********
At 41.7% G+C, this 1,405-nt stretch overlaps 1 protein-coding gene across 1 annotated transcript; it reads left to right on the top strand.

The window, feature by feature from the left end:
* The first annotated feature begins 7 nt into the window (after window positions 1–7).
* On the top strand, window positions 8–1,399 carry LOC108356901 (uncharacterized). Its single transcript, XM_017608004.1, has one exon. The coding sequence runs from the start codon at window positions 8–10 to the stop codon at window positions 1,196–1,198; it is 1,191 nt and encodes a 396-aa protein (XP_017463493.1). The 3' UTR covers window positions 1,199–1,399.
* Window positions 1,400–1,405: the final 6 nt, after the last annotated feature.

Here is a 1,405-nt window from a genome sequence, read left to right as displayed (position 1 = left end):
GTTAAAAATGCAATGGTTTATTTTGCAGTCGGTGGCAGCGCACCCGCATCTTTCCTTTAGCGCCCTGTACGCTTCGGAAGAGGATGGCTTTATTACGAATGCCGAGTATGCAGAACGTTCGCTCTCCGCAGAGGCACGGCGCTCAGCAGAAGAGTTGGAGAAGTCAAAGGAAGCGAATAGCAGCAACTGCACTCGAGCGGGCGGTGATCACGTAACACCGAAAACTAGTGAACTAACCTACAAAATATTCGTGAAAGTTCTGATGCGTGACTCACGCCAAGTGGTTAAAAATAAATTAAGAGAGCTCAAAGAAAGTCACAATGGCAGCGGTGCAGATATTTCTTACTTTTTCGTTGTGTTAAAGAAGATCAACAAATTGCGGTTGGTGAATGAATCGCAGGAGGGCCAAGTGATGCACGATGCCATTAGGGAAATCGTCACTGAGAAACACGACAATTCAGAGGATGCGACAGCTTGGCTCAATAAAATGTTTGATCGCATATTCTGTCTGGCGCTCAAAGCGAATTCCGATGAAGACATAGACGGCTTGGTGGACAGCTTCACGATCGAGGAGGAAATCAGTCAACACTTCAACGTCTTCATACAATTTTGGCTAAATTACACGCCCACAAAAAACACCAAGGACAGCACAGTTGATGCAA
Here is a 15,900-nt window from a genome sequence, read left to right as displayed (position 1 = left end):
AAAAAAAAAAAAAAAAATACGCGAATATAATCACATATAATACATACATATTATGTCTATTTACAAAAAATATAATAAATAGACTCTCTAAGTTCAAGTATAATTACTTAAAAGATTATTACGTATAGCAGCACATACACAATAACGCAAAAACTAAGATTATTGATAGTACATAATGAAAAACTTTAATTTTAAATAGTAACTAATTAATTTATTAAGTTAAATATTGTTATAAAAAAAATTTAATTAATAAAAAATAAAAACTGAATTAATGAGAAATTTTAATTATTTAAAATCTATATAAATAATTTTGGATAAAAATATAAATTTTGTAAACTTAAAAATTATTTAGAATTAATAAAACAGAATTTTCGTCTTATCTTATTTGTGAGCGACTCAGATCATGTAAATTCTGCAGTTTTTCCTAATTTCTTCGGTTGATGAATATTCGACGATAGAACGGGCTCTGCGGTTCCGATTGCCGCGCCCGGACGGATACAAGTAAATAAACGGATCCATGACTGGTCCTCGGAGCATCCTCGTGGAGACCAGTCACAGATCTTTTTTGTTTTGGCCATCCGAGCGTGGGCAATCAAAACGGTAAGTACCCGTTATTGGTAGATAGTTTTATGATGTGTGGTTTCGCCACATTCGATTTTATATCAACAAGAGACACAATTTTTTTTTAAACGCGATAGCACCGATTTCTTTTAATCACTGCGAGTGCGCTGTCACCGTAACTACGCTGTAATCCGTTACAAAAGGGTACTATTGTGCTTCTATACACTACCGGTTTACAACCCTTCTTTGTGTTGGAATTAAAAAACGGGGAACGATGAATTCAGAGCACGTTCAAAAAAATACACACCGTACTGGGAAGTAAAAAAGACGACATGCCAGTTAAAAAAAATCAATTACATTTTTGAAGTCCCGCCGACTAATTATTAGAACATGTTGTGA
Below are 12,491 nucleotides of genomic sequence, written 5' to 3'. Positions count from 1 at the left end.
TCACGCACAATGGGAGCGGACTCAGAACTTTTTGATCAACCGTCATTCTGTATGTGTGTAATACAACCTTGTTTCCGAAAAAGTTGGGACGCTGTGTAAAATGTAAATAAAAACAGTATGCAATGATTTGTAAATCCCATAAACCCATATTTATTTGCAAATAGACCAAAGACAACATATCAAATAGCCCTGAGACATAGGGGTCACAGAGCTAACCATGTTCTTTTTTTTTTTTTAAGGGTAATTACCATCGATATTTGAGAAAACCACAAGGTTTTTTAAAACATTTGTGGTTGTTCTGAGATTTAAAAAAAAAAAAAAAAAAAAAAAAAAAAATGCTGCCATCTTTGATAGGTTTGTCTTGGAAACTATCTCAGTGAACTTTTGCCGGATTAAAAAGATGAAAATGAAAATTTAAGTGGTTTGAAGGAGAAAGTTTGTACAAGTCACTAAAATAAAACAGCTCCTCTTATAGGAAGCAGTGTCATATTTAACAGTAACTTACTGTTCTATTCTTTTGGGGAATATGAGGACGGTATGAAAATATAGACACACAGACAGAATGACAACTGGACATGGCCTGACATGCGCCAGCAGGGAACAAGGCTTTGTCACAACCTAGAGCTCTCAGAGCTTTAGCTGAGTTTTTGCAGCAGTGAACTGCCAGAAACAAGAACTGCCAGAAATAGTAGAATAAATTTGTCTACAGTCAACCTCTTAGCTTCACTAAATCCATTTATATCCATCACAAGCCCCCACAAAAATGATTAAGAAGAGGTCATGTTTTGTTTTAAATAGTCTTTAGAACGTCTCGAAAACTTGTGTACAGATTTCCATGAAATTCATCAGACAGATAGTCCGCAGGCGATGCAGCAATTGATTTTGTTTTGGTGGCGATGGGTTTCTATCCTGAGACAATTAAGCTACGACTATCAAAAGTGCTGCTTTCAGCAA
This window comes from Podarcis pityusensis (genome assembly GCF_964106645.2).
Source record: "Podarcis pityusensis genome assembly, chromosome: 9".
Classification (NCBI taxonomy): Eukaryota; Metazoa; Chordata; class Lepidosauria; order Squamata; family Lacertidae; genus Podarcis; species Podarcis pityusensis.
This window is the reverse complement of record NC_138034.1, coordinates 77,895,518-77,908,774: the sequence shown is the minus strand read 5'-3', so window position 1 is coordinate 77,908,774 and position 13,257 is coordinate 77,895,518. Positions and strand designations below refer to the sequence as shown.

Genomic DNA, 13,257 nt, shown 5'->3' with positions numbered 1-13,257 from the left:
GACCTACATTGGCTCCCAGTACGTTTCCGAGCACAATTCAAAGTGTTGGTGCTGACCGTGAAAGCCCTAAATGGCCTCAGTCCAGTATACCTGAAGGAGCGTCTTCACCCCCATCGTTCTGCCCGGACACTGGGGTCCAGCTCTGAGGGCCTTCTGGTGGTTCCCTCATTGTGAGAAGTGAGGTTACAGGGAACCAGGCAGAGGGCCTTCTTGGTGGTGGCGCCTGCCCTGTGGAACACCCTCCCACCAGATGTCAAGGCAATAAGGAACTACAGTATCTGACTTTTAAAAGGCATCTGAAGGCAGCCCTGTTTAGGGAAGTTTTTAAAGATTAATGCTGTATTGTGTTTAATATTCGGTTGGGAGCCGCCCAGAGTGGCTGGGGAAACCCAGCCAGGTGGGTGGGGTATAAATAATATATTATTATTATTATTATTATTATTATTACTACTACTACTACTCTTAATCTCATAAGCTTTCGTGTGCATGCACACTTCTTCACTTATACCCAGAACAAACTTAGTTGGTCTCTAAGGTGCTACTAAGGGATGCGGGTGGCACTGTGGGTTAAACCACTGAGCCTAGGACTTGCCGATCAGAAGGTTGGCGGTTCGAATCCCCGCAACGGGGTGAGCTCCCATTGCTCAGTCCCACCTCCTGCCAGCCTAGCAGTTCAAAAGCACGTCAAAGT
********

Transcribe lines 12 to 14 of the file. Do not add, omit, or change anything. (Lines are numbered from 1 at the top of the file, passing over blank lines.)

This window comes from Podarcis pityusensis (genome assembly GCF_964106645.2).
Source record: "Podarcis pityusensis genome assembly, chromosome: 9".
Classification (NCBI taxonomy): Eukaryota; Metazoa; Chordata; class Lepidosauria; order Squamata; family Lacertidae; genus Podarcis; species Podarcis pityusensis.